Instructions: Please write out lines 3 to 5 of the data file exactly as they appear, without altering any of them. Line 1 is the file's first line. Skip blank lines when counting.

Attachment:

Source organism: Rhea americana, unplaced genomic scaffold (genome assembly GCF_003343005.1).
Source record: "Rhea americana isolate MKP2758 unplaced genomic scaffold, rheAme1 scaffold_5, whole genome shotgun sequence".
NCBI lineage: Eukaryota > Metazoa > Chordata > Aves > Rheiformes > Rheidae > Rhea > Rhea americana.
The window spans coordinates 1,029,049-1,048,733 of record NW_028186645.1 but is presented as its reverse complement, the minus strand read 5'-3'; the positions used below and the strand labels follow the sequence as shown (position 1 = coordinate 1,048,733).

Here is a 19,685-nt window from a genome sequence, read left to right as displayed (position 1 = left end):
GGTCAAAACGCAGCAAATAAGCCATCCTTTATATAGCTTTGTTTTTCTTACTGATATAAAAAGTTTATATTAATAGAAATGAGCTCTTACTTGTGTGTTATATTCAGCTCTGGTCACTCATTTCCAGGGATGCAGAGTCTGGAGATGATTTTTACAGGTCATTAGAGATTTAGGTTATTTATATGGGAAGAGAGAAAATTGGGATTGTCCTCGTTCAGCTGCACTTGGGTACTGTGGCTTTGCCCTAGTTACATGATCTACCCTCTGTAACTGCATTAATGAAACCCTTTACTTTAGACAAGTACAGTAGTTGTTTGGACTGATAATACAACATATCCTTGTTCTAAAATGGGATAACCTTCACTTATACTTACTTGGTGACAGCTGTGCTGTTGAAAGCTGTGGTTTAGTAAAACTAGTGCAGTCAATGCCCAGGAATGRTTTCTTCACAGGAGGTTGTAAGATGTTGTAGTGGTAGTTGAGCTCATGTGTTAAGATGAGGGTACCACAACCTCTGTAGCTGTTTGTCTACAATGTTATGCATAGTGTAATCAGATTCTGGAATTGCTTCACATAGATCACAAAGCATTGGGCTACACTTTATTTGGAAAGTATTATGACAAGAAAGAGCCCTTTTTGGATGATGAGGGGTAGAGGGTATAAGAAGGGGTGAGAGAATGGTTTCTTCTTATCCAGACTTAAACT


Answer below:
NCBI lineage: Eukaryota > Metazoa > Chordata > Aves > Rheiformes > Rheidae > Rhea > Rhea americana.
The window spans coordinates 1,029,049-1,048,733 of record NW_028186645.1 but is presented as its reverse complement, the minus strand read 5'-3'; the positions used below and the strand labels follow the sequence as shown (position 1 = coordinate 1,048,733).

Here is a 19,685-nt window from a genome sequence, read left to right as displayed (position 1 = left end):